When you buy the market, you get some exposure to small capitalization stocks, but the effects they have on your portfolio are dwarfed by giants. That is a shame because the small-cap stocks on average provide a premium of about 3% per year in addition to beta. If the market return over a period was 10%, then a small cap fund would have earned around 13%. Of course, all such statements about premia are averages over time; this may not hold true in any given short period. The size premium is not as dependable as beta, and you may go through long periods where gains in addition to beta are scant. As with beta, the chances of gain increase when the periods in which we invest are expanded.
Other factors can be added to the size factor to increase its potency. As we will discuss below, there is a value premium, and categories such as “small-cap value” can perform” in excess of beta with increased regularity. The size premium has appeared in every economy where researchers have looked for it. Foreign stocks are an important diversifier (although they are not usually considered as a factor per se). Foreign stocks, especially those in developed markets such as Europe, will often be offered in small-cap baskets by mutual funds in the United States.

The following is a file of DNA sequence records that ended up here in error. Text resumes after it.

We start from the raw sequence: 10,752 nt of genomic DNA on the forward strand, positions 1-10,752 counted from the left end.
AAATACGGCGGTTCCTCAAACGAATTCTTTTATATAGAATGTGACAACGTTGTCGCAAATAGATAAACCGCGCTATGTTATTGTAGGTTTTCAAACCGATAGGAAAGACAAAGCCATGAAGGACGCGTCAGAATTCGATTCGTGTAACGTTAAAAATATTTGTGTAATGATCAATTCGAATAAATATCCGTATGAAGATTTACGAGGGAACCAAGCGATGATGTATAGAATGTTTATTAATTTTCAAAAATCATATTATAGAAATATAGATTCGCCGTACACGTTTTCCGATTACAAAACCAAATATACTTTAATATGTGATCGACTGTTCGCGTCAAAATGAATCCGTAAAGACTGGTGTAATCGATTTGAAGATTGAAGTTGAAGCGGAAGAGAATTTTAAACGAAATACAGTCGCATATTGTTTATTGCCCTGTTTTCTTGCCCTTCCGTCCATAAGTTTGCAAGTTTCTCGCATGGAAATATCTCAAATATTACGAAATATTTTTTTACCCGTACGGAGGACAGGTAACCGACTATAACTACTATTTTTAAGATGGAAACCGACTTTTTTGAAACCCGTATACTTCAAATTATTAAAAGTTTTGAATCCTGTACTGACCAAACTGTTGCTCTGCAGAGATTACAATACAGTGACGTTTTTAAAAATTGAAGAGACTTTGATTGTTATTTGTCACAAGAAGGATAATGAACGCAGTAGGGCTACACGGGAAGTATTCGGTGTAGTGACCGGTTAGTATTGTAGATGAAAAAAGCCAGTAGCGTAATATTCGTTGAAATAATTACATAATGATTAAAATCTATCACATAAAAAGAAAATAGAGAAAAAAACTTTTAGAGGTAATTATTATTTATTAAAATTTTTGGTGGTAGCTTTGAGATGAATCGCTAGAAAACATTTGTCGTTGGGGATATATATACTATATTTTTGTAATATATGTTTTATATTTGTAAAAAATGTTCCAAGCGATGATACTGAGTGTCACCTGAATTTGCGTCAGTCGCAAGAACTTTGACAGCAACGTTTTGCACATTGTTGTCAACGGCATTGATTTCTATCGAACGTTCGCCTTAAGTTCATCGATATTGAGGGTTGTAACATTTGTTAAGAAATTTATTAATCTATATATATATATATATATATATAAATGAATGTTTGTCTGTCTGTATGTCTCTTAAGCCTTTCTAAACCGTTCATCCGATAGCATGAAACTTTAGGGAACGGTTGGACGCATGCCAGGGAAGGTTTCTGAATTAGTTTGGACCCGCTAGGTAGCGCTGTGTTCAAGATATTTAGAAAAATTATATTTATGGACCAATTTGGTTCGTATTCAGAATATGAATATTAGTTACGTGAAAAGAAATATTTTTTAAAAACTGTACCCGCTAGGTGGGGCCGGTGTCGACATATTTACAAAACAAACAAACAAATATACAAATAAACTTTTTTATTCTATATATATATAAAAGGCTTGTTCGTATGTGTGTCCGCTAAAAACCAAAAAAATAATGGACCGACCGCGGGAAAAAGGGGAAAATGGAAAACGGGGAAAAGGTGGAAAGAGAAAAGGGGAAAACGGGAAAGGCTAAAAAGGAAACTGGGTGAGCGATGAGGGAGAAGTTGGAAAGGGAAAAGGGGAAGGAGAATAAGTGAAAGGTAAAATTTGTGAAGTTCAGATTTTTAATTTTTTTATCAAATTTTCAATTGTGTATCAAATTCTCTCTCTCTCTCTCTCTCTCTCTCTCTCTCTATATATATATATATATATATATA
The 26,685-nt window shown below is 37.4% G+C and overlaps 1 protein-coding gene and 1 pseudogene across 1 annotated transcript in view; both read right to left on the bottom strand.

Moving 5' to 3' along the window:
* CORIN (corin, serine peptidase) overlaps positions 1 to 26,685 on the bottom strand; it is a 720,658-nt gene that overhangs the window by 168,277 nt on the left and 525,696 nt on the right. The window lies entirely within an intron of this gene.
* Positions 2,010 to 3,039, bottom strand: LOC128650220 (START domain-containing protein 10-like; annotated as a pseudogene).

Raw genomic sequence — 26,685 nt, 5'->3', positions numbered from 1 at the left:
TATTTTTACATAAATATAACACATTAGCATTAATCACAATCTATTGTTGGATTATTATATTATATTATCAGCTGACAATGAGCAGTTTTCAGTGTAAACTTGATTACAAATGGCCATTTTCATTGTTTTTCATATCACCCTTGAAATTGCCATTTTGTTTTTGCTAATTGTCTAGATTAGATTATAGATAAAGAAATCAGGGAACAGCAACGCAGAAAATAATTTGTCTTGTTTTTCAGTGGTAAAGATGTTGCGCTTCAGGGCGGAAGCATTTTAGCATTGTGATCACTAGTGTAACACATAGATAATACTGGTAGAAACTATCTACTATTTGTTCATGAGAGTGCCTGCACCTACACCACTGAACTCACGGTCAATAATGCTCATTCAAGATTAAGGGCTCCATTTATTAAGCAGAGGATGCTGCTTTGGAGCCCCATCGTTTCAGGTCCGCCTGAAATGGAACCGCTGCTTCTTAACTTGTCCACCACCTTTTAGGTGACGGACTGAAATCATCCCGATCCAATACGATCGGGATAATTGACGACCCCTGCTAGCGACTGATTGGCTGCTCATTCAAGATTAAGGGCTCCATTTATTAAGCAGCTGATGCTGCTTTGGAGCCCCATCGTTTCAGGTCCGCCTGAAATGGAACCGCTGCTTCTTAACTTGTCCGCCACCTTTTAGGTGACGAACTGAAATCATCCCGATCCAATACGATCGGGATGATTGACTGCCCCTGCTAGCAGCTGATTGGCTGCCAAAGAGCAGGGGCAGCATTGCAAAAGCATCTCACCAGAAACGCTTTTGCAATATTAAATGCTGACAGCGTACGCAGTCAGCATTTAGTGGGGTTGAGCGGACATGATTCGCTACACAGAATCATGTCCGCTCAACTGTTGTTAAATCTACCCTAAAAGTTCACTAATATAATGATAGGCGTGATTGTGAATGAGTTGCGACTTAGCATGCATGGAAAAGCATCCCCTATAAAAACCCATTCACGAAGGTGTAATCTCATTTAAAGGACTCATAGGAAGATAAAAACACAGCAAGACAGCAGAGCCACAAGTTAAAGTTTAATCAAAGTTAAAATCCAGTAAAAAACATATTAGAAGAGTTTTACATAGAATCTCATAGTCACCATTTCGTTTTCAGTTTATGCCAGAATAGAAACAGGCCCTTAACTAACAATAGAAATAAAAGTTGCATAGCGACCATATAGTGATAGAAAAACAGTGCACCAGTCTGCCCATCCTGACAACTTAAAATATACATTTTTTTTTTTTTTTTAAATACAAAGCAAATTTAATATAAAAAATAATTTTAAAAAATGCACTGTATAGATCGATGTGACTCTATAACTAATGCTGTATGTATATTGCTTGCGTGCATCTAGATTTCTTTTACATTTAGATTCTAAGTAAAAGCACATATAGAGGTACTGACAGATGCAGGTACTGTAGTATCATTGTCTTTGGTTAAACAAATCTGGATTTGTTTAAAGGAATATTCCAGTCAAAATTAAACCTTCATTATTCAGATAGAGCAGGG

Of course, the premium for owning small-cap stocks is due to enhanced risk. The volatility of these stocks tends to be higher than for large caps. The reason for this is that smaller companies are untested, so investors do not have as much confidence that they will succeed as they do with large companies that have been around for a long time. Small caps are a space where the investor can benefit from diversity, and risk-averse investors should hold small caps as an index ETF or mutual fund.
Last Updated: 6/25/2018